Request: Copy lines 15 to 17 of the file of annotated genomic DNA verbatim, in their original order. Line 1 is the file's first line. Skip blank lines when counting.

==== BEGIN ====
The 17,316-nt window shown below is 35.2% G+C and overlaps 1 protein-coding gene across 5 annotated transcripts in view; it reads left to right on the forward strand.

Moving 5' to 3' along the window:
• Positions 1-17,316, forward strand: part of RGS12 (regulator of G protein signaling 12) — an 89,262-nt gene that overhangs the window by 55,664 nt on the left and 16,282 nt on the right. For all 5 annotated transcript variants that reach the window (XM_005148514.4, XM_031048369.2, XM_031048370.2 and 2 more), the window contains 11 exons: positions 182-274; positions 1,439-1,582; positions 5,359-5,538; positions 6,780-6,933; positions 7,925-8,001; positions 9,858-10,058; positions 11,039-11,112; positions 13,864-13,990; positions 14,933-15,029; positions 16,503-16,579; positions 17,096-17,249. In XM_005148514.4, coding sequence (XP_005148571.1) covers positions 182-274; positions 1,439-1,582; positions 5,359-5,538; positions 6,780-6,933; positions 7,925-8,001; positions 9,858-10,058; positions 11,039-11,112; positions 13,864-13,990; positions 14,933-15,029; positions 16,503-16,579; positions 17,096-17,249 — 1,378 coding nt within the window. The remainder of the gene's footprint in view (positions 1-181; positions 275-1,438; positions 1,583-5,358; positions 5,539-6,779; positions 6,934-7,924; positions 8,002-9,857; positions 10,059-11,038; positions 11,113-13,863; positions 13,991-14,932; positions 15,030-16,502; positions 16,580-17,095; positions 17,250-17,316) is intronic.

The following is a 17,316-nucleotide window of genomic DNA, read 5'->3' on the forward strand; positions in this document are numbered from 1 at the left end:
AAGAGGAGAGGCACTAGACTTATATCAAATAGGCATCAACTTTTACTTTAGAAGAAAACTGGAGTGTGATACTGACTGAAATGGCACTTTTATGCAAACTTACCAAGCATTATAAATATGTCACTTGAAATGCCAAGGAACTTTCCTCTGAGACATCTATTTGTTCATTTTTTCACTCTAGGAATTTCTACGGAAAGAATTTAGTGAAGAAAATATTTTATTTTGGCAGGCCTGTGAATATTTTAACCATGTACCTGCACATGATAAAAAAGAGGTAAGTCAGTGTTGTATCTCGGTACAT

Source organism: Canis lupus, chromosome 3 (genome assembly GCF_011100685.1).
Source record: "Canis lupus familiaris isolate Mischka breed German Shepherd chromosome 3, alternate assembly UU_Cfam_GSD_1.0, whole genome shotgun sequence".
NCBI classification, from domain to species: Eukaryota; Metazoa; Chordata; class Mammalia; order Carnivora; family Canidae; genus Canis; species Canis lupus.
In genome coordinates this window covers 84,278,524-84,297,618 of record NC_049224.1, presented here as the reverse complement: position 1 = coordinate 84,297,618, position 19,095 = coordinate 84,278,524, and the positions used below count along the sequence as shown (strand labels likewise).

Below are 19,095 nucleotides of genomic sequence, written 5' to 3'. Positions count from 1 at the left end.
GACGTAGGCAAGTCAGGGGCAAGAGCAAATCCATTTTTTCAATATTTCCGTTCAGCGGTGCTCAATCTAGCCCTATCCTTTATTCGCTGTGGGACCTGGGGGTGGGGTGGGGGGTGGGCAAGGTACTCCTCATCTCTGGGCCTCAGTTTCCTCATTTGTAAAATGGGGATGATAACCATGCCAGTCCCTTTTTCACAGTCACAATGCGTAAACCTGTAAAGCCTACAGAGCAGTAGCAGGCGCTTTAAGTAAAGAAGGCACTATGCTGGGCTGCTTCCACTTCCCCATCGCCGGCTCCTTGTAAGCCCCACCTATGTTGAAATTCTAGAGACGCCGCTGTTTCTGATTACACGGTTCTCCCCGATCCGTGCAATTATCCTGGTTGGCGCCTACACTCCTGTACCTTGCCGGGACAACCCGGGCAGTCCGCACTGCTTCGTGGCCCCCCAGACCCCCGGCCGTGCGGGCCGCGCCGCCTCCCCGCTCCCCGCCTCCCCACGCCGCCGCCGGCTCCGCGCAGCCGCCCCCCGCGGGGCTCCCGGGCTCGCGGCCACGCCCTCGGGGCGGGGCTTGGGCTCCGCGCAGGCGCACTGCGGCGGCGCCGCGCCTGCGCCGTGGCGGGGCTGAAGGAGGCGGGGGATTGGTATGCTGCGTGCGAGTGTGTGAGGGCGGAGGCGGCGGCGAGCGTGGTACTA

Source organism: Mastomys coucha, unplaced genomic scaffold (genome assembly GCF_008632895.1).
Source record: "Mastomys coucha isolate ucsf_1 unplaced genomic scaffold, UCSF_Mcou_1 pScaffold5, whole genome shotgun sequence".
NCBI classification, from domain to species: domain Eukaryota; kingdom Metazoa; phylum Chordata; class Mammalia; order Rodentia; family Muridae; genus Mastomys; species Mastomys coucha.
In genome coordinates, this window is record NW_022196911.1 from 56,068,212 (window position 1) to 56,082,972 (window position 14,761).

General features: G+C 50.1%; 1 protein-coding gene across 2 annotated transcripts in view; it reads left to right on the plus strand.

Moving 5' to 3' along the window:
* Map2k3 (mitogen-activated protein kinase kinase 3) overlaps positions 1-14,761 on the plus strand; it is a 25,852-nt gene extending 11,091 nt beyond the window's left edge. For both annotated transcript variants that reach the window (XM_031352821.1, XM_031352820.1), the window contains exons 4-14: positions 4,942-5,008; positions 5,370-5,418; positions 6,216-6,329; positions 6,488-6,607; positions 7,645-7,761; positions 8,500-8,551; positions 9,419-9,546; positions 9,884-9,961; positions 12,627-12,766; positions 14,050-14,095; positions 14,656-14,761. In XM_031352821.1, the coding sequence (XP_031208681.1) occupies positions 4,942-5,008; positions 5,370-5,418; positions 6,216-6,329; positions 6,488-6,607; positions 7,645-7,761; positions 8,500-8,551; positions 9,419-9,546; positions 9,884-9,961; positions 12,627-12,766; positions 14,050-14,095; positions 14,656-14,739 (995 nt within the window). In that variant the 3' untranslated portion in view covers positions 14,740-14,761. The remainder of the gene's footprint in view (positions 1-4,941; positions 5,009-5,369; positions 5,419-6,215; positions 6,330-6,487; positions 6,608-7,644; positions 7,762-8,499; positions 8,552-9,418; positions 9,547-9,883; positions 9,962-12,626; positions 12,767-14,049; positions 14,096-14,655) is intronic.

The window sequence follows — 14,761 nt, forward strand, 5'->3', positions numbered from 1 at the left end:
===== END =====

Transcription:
In genome coordinates, this window is record NW_022196911.1 from 56,068,212 (window position 1) to 56,082,972 (window position 14,761).

General features: G+C 50.1%; 1 protein-coding gene across 2 annotated transcripts in view; it reads left to right on the plus strand.

Moving 5' to 3' along the window: